Where does Symbian go from here?

The annual Symbian Exchange and Exposition commences in Amsterdam on Nov. 9--conceived as a forum for developers and execs to share information and insight on the future direction of the mobile industry, this year's SEE event will almost inevitably shift its focus to the future of the Symbian operating system itself and how, or even if, the platform can continue to further its open-source mission following a series of crippling blows. Symbian is still the world's dominant smartphone OS, of course, controlling 41.2 percent of the global market according to data published in mid-August by research firm Gartner. But it was just a year ago that Symbian-based devices represented 51 percent of the global market, and its stature will continue dwindling: Within the last few weeks, handset makers Sony Ericsson and Samsung Electronics both stated they will no longer manufacture Symbian devices. While Sony Ericsson will continue its smartphone efforts on Google's Android platform, Samsung will emphasize Android as well as Microsoft's Windows Phone 7 and its own bada operating system.

Sony Ericsson and Samsung aren't the only ones abandoning ship. Last week, Lee Williams--executive director of the Symbian Foundation, the non-profit initiative charged with overseeing the platform--abruptly resigned his post, citing personal reasons for the decision. Williams headed Nokia's (NYSE:NOK) S60 organization prior to accepting the Symbian Foundation reins in 2008, a few months after Nokia acquired software licensing company Symbian Limited and announced plans to evolve the Symbian mobile operating system to its present open-source status; his future plans are unknown. Symbian Foundation CFO Tim Holbrow immediately took over the executive director post after Williams resigned, but reports indicate the task facing Holbrow isn't reviving the organization but rather wrapping it up. Citing sources close to the organization, The Register reports that Holbrow has been asked to wind down operations over the next six months, with Foundation employees already receiving redundancy package offers.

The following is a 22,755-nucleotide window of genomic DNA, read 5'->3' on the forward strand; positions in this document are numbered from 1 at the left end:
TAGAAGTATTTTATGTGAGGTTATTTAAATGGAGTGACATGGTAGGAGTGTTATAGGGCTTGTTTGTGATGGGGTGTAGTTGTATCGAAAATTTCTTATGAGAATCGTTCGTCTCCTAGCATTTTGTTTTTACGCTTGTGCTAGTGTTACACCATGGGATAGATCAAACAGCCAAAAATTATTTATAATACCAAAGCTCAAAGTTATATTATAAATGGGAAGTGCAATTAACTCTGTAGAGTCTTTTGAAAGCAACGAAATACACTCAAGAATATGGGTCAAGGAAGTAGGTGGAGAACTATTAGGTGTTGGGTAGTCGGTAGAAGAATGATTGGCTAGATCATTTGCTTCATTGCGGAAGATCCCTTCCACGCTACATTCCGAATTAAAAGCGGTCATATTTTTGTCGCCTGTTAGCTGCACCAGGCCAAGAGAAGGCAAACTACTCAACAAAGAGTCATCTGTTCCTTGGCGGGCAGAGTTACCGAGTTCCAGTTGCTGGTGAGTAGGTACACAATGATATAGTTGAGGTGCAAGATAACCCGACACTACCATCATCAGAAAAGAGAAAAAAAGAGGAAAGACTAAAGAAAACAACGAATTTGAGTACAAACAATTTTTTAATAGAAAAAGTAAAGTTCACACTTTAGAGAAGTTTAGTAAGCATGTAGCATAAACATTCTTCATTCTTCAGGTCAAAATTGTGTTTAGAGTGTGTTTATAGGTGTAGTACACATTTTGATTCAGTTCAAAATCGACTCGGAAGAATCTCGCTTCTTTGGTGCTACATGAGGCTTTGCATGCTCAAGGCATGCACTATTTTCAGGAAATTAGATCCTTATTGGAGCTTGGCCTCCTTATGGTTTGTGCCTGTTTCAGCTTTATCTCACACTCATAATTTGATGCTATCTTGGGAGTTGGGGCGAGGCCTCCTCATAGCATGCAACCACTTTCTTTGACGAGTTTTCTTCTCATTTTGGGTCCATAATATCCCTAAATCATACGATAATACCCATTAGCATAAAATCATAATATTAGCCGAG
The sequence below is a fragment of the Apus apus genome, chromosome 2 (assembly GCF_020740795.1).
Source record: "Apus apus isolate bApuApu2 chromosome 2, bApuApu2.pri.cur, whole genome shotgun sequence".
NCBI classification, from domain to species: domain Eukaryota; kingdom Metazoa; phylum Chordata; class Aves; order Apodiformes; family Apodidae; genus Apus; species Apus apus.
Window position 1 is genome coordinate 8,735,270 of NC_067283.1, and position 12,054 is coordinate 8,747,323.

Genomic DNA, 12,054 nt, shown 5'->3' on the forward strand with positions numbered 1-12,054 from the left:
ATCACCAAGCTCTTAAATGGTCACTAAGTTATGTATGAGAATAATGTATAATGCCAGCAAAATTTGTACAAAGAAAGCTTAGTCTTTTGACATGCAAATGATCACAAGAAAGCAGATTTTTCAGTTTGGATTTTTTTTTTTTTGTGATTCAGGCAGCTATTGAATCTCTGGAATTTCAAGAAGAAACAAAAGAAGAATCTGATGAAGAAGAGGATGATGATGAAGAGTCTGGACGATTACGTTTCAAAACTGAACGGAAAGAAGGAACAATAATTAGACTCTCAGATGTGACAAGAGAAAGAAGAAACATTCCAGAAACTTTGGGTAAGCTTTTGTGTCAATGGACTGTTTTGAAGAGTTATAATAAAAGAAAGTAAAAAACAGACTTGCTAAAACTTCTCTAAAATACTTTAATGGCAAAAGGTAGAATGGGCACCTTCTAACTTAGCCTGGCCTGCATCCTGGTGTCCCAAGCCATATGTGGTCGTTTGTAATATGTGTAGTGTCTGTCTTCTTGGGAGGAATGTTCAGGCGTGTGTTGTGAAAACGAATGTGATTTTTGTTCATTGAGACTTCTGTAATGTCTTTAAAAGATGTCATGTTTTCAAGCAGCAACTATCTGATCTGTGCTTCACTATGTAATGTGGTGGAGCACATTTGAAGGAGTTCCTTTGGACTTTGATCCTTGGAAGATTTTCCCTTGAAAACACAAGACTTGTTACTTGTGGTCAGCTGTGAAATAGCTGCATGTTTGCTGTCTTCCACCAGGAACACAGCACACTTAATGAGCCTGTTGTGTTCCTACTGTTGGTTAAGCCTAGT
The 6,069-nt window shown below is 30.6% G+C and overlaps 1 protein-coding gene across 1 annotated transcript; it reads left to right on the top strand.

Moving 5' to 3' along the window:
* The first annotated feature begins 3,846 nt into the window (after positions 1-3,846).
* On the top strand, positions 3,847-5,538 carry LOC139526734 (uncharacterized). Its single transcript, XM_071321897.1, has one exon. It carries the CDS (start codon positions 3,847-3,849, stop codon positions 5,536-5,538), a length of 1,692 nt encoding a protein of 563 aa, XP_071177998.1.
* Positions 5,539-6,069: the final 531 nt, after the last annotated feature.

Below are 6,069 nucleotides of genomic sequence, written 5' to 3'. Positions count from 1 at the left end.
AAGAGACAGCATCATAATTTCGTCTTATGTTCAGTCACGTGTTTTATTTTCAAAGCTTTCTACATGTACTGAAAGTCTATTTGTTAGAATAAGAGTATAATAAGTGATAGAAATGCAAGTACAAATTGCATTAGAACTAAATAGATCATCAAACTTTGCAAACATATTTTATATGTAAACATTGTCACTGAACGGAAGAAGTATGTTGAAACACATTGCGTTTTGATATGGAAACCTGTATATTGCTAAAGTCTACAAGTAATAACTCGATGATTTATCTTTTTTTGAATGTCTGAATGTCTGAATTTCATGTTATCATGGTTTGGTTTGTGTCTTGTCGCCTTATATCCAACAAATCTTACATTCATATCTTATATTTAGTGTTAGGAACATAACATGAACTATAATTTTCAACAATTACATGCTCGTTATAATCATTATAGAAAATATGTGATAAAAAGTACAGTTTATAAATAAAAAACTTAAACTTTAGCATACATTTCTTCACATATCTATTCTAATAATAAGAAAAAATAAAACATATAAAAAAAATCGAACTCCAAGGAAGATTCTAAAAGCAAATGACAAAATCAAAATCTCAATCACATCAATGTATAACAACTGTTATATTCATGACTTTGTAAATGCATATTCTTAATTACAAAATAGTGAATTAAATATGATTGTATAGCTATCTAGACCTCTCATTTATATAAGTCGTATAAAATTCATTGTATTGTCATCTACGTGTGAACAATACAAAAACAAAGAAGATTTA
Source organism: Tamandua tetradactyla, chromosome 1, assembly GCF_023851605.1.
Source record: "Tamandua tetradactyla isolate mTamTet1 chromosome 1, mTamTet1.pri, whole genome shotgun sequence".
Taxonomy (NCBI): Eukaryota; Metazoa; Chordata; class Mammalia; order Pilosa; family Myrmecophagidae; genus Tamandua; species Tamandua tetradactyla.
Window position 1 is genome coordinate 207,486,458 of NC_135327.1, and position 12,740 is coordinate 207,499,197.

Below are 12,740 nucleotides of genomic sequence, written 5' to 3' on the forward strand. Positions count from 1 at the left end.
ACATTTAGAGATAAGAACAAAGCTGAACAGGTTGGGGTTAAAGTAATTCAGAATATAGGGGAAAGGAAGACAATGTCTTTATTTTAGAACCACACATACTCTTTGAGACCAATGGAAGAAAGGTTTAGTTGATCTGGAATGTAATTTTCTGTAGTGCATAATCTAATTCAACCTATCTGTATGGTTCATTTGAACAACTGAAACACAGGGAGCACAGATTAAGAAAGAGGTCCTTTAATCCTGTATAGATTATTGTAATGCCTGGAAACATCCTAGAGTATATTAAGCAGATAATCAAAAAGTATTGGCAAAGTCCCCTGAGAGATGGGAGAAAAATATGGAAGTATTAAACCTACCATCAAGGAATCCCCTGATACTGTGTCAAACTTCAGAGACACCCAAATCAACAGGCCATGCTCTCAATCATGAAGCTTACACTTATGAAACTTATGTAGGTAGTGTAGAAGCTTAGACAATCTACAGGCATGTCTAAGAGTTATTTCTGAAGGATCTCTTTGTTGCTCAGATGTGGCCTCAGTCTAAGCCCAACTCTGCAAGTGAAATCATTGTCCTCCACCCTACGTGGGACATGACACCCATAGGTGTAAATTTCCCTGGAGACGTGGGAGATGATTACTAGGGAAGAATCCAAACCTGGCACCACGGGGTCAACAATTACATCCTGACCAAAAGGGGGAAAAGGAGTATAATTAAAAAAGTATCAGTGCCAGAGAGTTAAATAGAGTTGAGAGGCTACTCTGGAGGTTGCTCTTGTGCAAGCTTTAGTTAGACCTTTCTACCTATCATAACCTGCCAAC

The Symbian Foundation would not confirm or deny the report, but stated its board is reviewing all options. "The future business strategy for the Symbian Foundation is still under review by the board," the group said. "As no decisions have been made, we will not be offering further comment." The Register adds that financial questions are likely at the root of the organization's problems: Along with Nokia, Sony Ericsson and Samsung represented Symbian's largest manufacturer partners--it is believed that all three device makers each contributed around $7.8 million to Symbian's coffers, leaving Nokia the only one still extending financial support. (The Symbian Foundation's budget reportedly totals about $28 million annually, fleshed out by contributions from members including AT&T, NTT DoCoMo, Vodafone, Adobe Systems, Orange and Visa.)

Even Nokia's commitment to Symbian is in doubt. Last week, the manufacturer said it will embrace the Qt cross-platform development environment as its sole application creation framework--moving forward, developers who build apps in Qt will be able to deploy their software across devices running both Symbian and the fledgling MeeGo operating system. Nokia adds it will create its own applications and UI in Qt as well, also committing to the HTML5 standard for web content and apps across both Symbian and MeeGo. "You can buy a Nokia smartphone confident that any improvements introduced later to the Symbian platform, such as the user interface, can be made available to download on your device as well. No need to wait for Symbian^4--the improvements we were planning for Symbian^4 will be introduced as and when they become available," writes Nokia Conversations editor-in-chief Phil Schwarzmann on the company's official blog. "In fact, we will no longer be talking about Symbian^3 or Symbian^4 at all--it will be one constantly evolving and constantly improving platform." Reports say about 100 Nokia staffers working on Symbian development in its Cambridge office have already received their walking papers.

A few weeks back, I spoke with Symbian Foundation senior vice president of global alliances Larry Berkin about where the platform goes from here. "If you look at this in context, it took Linux 15 years to reach critical mass. We're just 18 to 24 months into it, and now we're hitting some speed bumps," Berkin said. "This industry needs a neutral, open-source solution. It really does." Berkin added that Symbian's much-criticized user experience will improve over time, stating "We just haven't gotten the formula right. We're still figuring this out." But is time a luxury Symbian can still afford? Its fate likely rests with Nokia: Not only is the company the operating system's largest remaining benefactor, but also, Nokia still relies on the platform for its mid-range devices. Nokia may well decide it's more sensible and more cost-effective to bring Symbian in house--it may even choose to abandon the open-source model, offering some kind of compensation to the IP stakeholders whose innovations are woven into its fabric. Either way, it's certain that even more dramatic changes are still ahead. The clock is ticking. -Jason

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